That's in addition to 60.06 million kilowatts that have been shut down from 2006-09.
"We have promised to the international community that 15 percent of our power will be generated from non-fossil sources by 2020," said Zhang Guobao, director of the National Energy Administration, state-run news agency Xinhua reports.
Non-fossil energy accounts for around 7.8 percent of China's energy.
The government, Zhang said, is readjusting its energy structure by giving priority to the development of clean and low-carbon energies, including hydroelectric, nuclear, wind and solar power.
China -- the world's top emitter of greenhouse gases -- pledged last November in advance of the December U.N. climate change conference to cut its carbon dioxide emissions per unit of gross domestic product by 40 to 45 percent of 2005 levels by 2020.
But even though China has doubled its wind and solar energy for the fifth consecutive year, its emissions from fossil-fuel combustion, which includes burning waste gas from oil drilling and other industrial operations, increased by 9 percent last year, the Netherlands Environmental Assessment Agency says, The New York Times reports.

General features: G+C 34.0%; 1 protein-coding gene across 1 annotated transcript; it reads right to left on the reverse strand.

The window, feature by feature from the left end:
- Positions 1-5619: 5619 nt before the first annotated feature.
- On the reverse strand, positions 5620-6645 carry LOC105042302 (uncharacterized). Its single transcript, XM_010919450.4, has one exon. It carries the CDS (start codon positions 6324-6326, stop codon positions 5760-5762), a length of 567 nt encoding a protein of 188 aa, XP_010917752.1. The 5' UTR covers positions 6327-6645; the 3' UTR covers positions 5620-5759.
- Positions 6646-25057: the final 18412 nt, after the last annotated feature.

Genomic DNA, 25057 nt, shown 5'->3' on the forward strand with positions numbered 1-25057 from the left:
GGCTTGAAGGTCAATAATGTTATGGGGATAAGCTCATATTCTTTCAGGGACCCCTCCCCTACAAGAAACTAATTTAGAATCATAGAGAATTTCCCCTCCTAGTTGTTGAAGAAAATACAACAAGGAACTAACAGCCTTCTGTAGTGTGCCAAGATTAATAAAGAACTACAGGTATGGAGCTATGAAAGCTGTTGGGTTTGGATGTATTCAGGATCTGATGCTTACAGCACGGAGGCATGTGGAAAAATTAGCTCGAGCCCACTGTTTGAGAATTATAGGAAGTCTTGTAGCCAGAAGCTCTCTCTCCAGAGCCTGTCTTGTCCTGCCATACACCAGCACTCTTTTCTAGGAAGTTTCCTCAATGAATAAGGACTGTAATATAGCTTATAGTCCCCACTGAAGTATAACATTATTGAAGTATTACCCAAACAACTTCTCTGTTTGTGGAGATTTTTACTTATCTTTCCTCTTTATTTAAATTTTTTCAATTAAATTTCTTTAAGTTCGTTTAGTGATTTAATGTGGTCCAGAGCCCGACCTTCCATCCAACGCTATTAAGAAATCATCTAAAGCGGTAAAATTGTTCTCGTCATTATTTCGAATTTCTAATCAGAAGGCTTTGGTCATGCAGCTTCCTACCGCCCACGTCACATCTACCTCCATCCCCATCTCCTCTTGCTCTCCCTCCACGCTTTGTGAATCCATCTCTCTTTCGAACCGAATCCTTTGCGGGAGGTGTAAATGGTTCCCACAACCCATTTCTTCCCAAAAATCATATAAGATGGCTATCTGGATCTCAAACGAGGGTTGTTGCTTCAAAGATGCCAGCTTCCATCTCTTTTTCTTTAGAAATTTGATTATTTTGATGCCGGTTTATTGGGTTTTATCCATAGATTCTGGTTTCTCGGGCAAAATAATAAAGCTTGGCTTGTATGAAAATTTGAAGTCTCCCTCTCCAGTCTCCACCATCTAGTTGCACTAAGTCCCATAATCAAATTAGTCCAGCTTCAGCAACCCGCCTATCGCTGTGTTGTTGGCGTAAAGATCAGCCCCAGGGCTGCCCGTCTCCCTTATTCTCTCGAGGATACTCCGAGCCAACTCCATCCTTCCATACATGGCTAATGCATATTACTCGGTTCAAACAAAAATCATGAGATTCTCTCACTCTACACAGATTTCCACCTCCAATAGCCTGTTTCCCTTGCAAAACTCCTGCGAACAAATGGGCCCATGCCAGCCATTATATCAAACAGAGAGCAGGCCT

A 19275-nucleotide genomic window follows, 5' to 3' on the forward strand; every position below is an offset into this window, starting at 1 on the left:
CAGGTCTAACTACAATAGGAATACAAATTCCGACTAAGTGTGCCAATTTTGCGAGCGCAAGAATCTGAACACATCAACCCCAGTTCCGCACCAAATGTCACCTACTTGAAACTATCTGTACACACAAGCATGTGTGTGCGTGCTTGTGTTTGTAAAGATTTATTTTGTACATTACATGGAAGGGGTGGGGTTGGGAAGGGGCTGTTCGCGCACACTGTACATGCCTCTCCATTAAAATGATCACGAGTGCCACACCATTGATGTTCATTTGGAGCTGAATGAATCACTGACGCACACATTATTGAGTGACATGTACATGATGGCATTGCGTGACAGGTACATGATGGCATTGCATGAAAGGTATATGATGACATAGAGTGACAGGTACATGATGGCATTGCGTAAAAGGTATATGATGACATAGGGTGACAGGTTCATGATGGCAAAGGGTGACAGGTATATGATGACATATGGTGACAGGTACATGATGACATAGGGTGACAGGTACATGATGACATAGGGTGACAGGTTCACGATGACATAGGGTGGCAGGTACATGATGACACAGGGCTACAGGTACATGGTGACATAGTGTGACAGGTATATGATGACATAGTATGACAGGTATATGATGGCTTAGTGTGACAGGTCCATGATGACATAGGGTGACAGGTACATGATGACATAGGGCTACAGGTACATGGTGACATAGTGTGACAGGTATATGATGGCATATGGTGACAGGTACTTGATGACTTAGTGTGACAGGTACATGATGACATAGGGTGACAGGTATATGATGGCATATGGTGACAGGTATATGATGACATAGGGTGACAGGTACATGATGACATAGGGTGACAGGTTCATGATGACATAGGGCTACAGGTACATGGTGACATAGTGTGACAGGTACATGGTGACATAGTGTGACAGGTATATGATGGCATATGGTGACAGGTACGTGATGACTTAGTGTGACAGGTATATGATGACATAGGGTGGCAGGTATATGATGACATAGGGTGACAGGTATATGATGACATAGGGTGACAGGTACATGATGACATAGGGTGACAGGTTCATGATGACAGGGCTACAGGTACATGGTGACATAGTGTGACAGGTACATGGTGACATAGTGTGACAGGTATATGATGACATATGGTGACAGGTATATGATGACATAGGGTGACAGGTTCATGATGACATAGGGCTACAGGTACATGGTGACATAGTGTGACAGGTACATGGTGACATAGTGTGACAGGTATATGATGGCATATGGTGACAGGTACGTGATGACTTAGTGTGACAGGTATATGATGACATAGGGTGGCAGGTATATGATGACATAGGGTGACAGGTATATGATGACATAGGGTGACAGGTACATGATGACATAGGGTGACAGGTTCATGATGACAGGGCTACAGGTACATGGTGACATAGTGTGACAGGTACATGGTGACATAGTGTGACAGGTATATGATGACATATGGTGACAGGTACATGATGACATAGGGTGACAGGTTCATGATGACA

By comparison, emissions across other parts of the world, such as in the European Union, Japan and the United States, decreased by 7 percent the same year.
The agency said last week that China's per capita emissions in 2009 were 6.1 tons, up from 2.2 tons in 1990. It attributes China's rise in emissions to the country's massive economic development, warning that its per capita emissions are quickly approaching levels seen in industrialized countries.
China's Premier Wen Jiabao said in May that while the country's energy efficiency had improved by more than 14 percent from 2005 to 2009, it had deteriorated by 3.2 percent in the first quarter of this year.
And last month Gao Shixian, an energy official at China's National Development and Reform Commission admitted during a speech at the Clean Energy Expo China that the country faces "an arduous task" just to reach its existing energy-efficiency goals, The New York Times reports.
If China isn't able to meet these goals, the risk of avoiding widespread environmental damage from a rise in temperatures is "very close to zero," said Fatih Birol, chief economist of the International Energy Agency in Paris.
The IEA estimates that by 2020, China's emissions of energy-related greenhouse gases would increase more than the rest of the world's combined increase.